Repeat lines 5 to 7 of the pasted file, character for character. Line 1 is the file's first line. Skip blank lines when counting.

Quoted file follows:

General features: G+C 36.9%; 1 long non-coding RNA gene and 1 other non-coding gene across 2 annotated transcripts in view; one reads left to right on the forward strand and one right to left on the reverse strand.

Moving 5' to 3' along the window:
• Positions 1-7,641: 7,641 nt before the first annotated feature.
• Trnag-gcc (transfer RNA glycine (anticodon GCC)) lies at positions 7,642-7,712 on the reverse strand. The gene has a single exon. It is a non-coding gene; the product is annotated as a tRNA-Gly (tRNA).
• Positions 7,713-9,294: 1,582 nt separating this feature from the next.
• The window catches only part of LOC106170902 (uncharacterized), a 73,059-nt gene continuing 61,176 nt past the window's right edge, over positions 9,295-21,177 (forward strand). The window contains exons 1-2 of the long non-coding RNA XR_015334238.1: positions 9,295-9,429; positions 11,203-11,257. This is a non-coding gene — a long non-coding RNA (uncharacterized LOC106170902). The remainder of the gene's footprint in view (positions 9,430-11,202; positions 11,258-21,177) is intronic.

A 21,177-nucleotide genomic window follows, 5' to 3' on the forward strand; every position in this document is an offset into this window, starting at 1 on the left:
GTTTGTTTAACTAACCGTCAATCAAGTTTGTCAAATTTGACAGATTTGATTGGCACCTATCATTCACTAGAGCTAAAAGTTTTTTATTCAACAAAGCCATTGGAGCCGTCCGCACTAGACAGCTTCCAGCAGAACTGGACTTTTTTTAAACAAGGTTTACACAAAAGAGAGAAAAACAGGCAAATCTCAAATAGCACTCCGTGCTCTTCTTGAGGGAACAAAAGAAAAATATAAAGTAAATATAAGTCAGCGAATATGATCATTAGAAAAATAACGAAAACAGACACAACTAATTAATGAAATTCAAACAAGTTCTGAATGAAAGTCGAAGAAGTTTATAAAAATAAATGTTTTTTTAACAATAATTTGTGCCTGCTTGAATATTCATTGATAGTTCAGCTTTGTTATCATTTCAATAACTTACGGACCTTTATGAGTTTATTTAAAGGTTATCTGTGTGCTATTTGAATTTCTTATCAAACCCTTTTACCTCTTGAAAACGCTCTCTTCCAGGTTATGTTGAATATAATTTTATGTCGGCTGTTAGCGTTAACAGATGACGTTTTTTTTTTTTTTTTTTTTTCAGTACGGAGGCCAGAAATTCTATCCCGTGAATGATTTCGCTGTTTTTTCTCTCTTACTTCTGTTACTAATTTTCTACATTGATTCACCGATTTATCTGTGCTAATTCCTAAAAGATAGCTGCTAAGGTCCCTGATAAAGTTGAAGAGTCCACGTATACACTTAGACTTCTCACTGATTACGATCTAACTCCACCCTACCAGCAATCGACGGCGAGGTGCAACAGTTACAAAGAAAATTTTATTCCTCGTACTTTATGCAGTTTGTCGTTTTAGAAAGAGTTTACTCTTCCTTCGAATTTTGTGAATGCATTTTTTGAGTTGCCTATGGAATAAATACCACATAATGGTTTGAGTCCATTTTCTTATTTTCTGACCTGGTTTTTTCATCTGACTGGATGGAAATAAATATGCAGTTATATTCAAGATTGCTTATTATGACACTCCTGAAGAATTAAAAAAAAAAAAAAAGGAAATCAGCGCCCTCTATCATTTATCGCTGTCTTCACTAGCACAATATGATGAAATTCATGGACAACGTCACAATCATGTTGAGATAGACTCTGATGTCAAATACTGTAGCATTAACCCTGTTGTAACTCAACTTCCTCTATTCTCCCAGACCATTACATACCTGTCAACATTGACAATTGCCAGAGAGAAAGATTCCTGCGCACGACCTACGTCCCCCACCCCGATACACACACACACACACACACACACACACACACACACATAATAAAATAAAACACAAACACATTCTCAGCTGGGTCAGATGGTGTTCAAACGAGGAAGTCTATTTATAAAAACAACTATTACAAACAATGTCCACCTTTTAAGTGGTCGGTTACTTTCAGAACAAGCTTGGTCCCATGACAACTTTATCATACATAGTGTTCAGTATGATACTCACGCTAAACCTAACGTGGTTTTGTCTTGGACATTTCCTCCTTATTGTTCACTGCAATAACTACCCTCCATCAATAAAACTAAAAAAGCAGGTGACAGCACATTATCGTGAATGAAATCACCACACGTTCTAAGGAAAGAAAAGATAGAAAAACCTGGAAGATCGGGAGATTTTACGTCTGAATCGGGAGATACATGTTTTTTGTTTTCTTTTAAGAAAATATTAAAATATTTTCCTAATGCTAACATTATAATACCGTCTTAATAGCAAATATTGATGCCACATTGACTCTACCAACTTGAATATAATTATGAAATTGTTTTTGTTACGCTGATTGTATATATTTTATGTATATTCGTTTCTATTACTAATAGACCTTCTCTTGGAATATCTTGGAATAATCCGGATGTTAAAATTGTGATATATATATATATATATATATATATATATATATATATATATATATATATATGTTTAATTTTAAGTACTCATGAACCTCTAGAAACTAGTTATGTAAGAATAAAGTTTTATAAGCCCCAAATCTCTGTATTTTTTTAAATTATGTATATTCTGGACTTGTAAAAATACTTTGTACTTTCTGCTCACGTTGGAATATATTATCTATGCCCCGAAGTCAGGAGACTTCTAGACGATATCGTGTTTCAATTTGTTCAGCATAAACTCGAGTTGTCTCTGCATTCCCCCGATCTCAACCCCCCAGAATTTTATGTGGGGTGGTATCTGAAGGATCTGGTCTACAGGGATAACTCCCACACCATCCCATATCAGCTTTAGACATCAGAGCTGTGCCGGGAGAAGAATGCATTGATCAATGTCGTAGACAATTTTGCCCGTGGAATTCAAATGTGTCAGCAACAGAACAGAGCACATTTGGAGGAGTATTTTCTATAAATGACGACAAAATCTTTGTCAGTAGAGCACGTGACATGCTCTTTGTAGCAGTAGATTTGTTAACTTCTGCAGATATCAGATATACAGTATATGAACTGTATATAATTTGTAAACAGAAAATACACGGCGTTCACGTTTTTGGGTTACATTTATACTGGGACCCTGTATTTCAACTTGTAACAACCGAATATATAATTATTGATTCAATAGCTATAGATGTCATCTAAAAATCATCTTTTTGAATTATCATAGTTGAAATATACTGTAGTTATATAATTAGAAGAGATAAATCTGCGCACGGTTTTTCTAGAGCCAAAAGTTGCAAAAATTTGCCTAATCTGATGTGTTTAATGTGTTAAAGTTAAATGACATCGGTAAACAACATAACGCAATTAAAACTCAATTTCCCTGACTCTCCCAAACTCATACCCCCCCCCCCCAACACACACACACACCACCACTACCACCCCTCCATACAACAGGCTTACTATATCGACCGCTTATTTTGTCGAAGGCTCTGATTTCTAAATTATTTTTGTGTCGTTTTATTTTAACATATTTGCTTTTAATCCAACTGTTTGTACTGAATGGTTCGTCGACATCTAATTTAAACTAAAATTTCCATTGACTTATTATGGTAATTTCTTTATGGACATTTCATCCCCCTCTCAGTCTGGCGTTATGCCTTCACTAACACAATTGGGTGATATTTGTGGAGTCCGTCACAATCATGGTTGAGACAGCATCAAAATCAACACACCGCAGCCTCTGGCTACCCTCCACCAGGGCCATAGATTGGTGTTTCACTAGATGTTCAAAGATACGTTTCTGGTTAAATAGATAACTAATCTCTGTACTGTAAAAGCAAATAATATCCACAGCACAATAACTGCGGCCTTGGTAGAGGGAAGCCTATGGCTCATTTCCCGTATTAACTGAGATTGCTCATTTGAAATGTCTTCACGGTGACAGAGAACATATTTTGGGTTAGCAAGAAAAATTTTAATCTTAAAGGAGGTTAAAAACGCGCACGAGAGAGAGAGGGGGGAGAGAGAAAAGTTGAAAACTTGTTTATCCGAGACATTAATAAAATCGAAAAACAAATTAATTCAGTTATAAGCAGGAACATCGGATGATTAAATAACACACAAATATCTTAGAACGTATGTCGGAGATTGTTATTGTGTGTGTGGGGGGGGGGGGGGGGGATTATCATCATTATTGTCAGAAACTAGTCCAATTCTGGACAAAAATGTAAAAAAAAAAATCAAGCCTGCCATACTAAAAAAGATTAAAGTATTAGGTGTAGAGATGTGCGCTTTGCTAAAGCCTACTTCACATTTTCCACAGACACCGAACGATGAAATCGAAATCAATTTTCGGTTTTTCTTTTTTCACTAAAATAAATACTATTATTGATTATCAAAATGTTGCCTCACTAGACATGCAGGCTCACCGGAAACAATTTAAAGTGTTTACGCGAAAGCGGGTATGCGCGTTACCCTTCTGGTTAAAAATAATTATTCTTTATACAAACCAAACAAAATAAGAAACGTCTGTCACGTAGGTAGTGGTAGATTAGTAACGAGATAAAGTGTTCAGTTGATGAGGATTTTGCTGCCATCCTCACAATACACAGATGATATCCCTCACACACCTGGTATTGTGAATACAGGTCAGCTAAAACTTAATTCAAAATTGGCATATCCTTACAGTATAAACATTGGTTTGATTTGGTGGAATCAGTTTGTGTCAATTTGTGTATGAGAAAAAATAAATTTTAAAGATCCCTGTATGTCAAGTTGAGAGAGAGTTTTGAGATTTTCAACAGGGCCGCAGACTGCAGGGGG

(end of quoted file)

• Positions 7,713-9,294: 1,582 nt separating this feature from the next.
• The window catches only part of LOC106170902 (uncharacterized), a 73,059-nt gene continuing 61,176 nt past the window's right edge, over positions 9,295-21,177 (forward strand). The window contains exons 1-2 of the long non-coding RNA XR_015334238.1: positions 9,295-9,429; positions 11,203-11,257. This is a non-coding gene — a long non-coding RNA (uncharacterized LOC106170902). The remainder of the gene's footprint in view (positions 9,430-11,202; positions 11,258-21,177) is intronic.

A 21,177-nucleotide genomic window follows, 5' to 3' on the forward strand; every position in this document is an offset into this window, starting at 1 on the left: